I have never liked yogurt - until I went to Greece. Greek yogurt changed my life. It has more protein than regular yogurt, and a thick creamy consistency, and if you even begin to question the validity of probiotics (especially when traveling) you should just enter that into the search engine of your choice and prepare to be amazed.
It wasn't the plastic container of sour creme looking white stuff that changed my mind, it was the Tzatziki - that they served with EVERYTHING! Something about the warmth of the sea air and the coolness of the yogurt and cucumber.  Did I mention that they often served it with french fries cooked in olive oil?  Yep.  That.  
So, now, I make my own, and in the summertime there is always some around.  
I went to the farmer's market this weekend, and found some very early fresh cucumbers and needless to say Tzatziki was the first thing on the agenda. A long time friend asked for the recipe and I thought I'd share it with y'all as well!


1 Cup Greek Yogurt 
1/2 Cup Sour Cream (You can use Greek Yogurt here too, but a little SC adds a creaminess)
1 Tablespoon Olive Oil
1 Small Cucumber 
1 Scallion Chopped (Optional)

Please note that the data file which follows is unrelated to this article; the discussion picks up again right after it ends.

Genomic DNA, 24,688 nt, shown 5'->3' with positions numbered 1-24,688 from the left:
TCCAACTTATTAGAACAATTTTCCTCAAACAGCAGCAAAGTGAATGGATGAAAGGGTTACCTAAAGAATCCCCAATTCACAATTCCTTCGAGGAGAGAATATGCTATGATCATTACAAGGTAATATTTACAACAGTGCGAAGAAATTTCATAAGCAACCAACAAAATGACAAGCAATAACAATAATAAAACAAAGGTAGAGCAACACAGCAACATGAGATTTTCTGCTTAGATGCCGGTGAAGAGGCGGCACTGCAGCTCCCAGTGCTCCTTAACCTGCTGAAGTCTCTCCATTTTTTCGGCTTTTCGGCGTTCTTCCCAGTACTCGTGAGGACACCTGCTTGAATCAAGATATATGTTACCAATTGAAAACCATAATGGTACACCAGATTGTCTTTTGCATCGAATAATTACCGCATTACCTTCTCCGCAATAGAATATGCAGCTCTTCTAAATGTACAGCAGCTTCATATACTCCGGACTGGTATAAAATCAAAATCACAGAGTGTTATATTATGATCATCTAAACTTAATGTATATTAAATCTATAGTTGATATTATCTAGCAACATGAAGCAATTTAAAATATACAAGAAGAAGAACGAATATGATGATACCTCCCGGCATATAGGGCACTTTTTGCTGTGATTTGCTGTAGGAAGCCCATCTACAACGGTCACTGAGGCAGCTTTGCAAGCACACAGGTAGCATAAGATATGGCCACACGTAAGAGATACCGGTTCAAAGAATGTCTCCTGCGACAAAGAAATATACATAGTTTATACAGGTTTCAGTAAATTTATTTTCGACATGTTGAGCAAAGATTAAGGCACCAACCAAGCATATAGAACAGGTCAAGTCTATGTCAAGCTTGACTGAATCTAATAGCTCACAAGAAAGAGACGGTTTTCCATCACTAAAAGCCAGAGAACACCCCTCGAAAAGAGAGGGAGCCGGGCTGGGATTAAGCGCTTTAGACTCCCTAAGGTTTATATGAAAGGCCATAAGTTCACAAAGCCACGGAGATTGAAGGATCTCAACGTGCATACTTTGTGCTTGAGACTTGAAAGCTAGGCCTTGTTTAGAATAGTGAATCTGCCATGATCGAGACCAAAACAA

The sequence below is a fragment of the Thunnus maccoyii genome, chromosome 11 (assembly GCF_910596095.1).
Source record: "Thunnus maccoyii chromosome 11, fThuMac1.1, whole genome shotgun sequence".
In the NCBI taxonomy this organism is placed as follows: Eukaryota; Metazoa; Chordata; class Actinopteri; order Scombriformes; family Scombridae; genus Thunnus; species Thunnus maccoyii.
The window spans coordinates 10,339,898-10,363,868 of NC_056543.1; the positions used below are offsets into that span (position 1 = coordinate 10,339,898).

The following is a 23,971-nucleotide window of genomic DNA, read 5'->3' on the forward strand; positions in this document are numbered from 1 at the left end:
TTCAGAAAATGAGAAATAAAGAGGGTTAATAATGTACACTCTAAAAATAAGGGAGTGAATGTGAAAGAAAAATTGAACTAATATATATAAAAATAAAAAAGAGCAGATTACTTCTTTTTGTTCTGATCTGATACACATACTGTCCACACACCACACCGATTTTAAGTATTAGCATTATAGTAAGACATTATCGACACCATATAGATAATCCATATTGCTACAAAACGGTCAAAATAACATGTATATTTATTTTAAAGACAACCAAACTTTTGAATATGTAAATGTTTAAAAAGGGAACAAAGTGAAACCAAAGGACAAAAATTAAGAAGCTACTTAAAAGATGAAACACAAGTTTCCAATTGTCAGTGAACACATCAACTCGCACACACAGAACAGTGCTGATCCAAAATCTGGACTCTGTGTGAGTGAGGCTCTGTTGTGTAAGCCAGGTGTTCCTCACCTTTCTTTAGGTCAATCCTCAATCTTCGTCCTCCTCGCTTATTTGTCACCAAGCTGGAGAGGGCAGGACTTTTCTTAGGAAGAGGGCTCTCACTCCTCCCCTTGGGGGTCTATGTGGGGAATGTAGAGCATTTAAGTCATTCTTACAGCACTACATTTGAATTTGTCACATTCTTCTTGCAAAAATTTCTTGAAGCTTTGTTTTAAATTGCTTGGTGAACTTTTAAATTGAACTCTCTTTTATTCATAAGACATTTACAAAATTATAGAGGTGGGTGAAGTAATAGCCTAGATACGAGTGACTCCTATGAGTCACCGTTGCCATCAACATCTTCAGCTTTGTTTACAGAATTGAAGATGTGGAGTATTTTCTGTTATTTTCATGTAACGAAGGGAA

1 small clove garlic, minced (Optional)
Dill Weed
1 T Lemon Juice or White Wine vinegar
Salt and Pepper to taste

Partially peel the cucumber and cut off one end (it will help with not grating your fingers off to have an end to work with)
If you have "gastro" issues with cucumbers - cut the cucumber in half and remove the seeds from the middle with a spoon.  This will cut down on the "gastro" reaction, I'm just gonna leave it at that.
Grate the cucumber on a cheese/box grater onto several layers of paper towels
Spread the cucumber out over the paper towels, and sprinkle with a small amount of salt & allow to sit for about 10 minutes. (This is called "sweating" and it will pull water from the cucumbers so that your Tzatziki doesn't wind up thin and wimpy, most often this is done with squash, eggplant, and cucumbers and makes a huge difference)
In the meantime mix the Greek Yogurt, Sour Cream, Chopped Scallion, Garlic, Dill Weed, and Lemon Juice together in a bowl.  Then stir in the grated cucumber.  
Adjust the additions (salt, pepper, dill, garlic, scallion, lemon) to your taste. If you want to be very fancy, stir in some lemon zest.  
Now, if you haven't eaten it all (I usually double this recipe) put it in the refrigerator for about an hour. This keeps several days in a well sealed container and gets nothing but better as the flavors meld.  
Serve with chopped crudités, or pita chips, or (if you want to pretend you are in Greece) Olive oil french fries.  

SCIENCE/BEAUTY NOTE - Ever wondered about the astringent properties of cucumber? After adding the cucumbers to the Tzatziki, fold the paper towel in half so that the sides with the salt/cucumber on them are touching (you don't want the salt part to touch your skin) and wipe a small part of your skin with the "cucumber extract". It is cool and refreshing. (Don't do this if you are allergic to cucumber, and be sure to rinse it off)